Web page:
Project: Research project

Project Details


A primary factor affecting profitability of swine production is sow productivity, and optimum nutrition of the sow is essential to maximize sow productivity. An ideal nutrition program should provide adequate nutrients to maximize sow productivity while minimizing excreted nutrients and feed costs. The continuing trends to earlier weaning, confinement housing, and intensive production schedules place biological demands on the sow that make high performance difficult to obtain and maintain. An increase in the number of pigs marketed per sow per year, through improved sow nutrition, would result in increased profitability by allocating the fixed sow costs over more pigs.The primary goal of this proposed project is to improve the reproductive performance of sows while increasing their retention in the herd and minimizing their nutrient excretion. This research will include studies to evaluate mineral requirements as well as essential oils as a feed additive to determine the effects on reproductive efficiency and to improve the economic return to swine producers. We plan to feed sows to examine the effects of copper on reproductive performance, especially during periods of heat stress. Seasonal infertility is a major issue in the swine industry in the Southern region. We also plan to examine the reproductive responses of sows fed organic trace minerals vs inorganic trace minerals; a direct suggestion from the industry. Differences in mineral availability are thought to affect reproductive performance and will decrease environmental impact of swine operations. We plan to evaluate the inclusion of essential oils as an alternative to antibiotics (another current societal issue for animal production) to determine the effect of this specialty product on sow and litter performance. There is no large scale research study on the use of this potential alternative to antibiotics in sow diets. As sow health and productivity is increased by success in any of these objectives there is potential improvement in enterprise profitability. The results also will demonstrate responsiveness to societally-important issues of waste management and the environment as well as concerns about antibiotic use in animal production.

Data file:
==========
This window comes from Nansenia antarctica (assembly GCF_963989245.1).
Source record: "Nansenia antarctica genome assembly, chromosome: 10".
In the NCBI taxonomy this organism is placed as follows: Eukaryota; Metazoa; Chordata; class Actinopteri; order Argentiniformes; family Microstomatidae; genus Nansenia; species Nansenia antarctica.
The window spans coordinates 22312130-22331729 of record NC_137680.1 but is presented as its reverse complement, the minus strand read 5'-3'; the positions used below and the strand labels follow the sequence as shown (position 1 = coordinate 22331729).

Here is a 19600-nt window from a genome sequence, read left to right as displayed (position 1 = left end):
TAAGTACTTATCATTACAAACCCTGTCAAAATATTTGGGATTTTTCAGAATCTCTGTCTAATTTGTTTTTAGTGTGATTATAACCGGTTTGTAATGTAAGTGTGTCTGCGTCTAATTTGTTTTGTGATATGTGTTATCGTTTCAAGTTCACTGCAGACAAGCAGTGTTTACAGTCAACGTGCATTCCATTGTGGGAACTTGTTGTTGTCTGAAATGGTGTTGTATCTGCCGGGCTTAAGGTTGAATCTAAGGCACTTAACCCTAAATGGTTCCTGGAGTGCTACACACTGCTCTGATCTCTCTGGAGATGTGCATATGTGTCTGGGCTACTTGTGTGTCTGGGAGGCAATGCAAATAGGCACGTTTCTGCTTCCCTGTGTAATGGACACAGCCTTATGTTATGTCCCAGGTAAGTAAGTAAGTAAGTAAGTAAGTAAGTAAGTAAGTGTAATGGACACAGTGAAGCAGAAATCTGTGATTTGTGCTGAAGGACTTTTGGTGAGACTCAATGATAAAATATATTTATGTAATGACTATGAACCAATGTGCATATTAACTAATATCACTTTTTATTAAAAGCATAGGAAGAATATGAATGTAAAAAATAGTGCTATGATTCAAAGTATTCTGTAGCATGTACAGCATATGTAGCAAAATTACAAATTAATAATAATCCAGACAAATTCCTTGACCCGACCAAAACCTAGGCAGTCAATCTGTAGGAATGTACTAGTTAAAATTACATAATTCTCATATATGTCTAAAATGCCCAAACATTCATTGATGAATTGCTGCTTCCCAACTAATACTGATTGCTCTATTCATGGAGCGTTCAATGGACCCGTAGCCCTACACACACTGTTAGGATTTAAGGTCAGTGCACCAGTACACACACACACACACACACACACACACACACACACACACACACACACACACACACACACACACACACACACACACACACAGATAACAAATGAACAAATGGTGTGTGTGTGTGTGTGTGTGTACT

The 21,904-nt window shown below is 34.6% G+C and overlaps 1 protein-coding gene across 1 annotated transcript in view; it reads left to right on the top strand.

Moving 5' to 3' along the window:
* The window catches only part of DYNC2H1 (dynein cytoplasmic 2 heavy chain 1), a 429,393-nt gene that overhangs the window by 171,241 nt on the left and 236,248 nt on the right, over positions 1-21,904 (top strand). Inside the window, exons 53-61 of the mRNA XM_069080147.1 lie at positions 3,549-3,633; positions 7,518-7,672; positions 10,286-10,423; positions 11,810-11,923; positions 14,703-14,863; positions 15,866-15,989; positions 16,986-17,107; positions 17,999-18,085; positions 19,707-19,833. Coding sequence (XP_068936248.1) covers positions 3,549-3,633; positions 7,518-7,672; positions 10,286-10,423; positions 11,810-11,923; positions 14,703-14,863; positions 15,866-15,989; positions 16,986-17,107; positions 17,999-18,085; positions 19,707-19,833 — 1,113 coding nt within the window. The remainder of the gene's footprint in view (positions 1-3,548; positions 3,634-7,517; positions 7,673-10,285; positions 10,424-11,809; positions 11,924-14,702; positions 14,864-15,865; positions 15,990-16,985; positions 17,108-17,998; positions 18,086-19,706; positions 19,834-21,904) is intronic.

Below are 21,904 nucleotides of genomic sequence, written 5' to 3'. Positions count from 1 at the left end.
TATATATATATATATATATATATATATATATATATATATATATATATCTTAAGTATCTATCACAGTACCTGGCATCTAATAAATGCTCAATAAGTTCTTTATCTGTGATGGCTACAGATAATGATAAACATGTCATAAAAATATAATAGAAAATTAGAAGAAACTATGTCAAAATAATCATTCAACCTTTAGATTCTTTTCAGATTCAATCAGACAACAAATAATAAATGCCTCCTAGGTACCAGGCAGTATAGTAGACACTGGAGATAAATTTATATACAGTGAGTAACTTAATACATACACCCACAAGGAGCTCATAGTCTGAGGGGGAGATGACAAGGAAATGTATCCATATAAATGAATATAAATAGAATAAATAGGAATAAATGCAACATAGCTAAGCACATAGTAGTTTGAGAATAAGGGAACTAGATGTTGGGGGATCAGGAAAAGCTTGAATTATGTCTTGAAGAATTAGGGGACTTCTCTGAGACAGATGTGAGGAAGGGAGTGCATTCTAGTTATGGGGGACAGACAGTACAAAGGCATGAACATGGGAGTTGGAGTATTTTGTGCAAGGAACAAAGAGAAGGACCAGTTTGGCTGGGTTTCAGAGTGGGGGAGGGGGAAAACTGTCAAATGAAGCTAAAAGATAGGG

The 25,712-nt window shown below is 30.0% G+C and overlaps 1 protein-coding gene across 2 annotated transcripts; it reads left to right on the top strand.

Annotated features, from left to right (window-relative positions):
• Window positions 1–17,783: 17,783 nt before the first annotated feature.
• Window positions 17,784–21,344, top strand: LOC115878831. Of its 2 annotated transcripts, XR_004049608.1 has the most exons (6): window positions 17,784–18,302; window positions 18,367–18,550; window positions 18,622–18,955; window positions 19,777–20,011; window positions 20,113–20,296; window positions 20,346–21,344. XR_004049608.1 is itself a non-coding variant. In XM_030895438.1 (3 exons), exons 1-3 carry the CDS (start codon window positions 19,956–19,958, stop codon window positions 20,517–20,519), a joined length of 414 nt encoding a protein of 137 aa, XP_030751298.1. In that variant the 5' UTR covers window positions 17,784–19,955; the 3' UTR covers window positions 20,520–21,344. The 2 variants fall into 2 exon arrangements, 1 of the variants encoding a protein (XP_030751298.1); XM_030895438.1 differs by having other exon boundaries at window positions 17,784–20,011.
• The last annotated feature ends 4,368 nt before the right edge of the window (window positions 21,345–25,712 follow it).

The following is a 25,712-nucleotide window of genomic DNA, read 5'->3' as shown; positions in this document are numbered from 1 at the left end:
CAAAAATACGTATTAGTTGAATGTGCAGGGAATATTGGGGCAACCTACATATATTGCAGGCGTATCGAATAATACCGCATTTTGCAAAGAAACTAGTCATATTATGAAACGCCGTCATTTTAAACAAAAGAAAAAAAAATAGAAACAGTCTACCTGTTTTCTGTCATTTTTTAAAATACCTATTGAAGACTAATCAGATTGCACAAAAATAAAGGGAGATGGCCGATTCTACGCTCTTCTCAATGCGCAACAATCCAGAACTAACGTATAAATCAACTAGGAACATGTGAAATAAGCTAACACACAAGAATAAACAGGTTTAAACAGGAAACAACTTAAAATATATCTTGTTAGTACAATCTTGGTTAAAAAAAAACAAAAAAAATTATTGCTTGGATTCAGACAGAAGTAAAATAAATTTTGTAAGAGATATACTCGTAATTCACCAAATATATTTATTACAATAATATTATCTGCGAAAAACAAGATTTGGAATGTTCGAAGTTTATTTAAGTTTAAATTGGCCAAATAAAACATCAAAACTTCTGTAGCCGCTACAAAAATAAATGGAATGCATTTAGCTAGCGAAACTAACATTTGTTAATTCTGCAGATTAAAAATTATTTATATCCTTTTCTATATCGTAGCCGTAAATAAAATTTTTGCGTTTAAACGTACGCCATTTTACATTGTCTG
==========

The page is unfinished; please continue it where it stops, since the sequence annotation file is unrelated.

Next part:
Effective start/end date7/1/109/30/18


  • National Science Foundation: $15,318.00


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